Once we teach the dog to get a reward when he touches the black and white plate with his nose, we replace it with one with thinner and thinner stripes, until the dog is no longer able to distinguish between black and white and gray.

The thickness of the black and white stripes can then be converted to the equivalent of a Snellen table for humans.

Based on one Poodle tested in Hamburg, it was found that the average dog differs from human stripes only if they are 6 times thicker than those seen by the average healthy-eyed man.

It will probably be easier for you to imagine it like this – from 6 meters the dog sees the stripes that a man would see from 23 meters.

How do dogs see the world sharp test

Dogs see movement better than humans

But that’s why dogs see movement much better than we do – in fact, so fast that their TV screen is not interesting because the number of frames per second is not enough to see the picture as movement, but see it as a series of photos.

If you want to protect your dog’s eyes from extreme conditions such as UV radiation, snow, rain, wind, dust, see NVTED dog glasses. They will protect your dog’s eyes when walking in the snow in winter, when there is a strong wind outside or when you are in the desert walking with your dog.

Apparently they see a little better if they look at the latest TVs that produce more thumbnails than standard … anyway, my dogs are sure to bark if they hear other dogs, cats, chickens, and sheep on TV (which they have never seen in their lives, btw.).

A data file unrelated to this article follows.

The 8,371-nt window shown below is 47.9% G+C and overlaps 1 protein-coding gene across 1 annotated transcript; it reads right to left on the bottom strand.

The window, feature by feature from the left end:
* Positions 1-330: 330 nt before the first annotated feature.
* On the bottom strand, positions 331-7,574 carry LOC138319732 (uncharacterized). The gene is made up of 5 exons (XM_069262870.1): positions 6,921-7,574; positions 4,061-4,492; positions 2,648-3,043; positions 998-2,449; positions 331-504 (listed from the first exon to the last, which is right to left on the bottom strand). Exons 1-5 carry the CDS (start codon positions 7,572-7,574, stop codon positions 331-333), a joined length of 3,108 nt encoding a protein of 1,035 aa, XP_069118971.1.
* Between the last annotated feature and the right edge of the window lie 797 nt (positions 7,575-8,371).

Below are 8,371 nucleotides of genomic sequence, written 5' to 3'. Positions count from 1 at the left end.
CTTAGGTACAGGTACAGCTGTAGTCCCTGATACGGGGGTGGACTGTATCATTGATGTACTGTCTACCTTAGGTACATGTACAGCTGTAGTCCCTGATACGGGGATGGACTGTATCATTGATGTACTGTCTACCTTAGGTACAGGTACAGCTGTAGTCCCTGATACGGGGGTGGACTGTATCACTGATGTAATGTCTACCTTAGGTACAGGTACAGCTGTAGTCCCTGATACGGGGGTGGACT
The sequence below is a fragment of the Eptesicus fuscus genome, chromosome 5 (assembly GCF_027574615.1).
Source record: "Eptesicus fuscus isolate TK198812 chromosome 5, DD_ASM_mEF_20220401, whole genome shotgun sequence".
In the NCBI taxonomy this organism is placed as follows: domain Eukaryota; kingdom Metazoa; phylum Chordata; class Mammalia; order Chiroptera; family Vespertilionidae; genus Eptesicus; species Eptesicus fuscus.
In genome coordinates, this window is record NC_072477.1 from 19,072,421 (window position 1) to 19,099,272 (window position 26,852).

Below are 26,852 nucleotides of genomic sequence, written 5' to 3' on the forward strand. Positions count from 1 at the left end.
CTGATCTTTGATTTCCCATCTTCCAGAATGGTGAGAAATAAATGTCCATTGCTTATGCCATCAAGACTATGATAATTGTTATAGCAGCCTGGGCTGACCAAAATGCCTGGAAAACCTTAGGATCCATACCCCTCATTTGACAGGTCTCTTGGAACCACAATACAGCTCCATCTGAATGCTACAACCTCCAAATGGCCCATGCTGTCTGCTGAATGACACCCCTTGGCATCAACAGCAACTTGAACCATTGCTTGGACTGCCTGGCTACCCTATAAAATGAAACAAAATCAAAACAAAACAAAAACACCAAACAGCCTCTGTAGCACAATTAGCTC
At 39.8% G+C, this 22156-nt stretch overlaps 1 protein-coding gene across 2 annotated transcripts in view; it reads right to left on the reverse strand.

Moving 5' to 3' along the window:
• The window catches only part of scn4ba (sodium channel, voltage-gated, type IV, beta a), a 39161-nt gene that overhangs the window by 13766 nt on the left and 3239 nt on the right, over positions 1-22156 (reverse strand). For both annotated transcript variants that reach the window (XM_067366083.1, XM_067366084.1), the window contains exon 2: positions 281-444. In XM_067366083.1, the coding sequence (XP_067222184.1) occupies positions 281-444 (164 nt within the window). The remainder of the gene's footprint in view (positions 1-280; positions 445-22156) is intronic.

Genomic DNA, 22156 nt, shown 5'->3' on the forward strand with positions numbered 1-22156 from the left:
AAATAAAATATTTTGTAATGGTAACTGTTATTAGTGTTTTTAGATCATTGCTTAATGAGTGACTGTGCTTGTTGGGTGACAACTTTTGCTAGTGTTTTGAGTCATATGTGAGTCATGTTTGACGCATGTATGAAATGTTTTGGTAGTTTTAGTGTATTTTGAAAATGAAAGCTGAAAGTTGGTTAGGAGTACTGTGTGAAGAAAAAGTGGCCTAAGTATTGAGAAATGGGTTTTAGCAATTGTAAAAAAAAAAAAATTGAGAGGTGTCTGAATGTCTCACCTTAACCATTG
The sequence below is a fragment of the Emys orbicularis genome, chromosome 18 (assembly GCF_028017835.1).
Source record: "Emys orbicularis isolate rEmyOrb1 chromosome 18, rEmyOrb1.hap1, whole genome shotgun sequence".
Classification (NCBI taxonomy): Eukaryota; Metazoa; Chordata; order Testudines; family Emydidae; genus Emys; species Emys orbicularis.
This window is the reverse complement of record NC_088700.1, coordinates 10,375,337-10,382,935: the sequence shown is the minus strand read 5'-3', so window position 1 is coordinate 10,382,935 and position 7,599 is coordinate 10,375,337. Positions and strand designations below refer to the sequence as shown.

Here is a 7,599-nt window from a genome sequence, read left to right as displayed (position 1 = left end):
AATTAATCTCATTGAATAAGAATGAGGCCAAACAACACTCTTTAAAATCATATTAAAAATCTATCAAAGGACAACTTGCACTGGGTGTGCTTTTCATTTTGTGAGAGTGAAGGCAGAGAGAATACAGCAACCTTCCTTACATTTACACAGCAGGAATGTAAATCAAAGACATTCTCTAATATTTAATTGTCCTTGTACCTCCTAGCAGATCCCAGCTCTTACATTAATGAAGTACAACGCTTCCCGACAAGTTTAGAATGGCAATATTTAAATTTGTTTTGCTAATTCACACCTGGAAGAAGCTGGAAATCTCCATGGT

They know how to look at the screen, but I think it’s more because of the direction from which the sound comes.

In addition to seeing incomparably better movement, dogs also see much better in the dark than we do.

This is thanks to reflective sticks (compared to us humans, dogs have more sticks than cones) that reflect light.

They thus create the so-called tapetum lucidum, due to the reflection of which we can notice a bluish or yellowish reflection when looking directly at the light source in the dark or semi-darkness (eg in the light of a battery or headlights, or street lamps).

If you have a black dog, it can seem quite spooky, considering that – apart from looking like a laser-looking alien in the photos, it can look like a pair of floating eyes in the dark and it’s no wonder that people in the Middle Ages were afraid of black dogs and cats. and considered them the personification of Satan.

But that’s not all – tapetum lucidum, in addition to refusing additional light in the retina, thus increases the ability to see in low light, and also reduces visual acuity in bright light. In other words, dogs don’t need sunglasses!

The third eyelid in dogs

And finally, unlike humans, dogs also have a third eyelid that represents the membrane between the outer eyelid and the eye itself.

The purpose of this membrane is to protect and clean the eyeball, and depending on the type of eye, in some dogs, it is more pronounced and noticeable.

When my dog falls asleep, sometimes her eyes remain half-open, but that pink third eyelid is pulled over half an eye, so it looks a little creepy to the uninitiated … even though she is almost 11 years old, there is no sign of impaired vision, in fact – there is no chance of falling off the table crumb, already eats it in the air!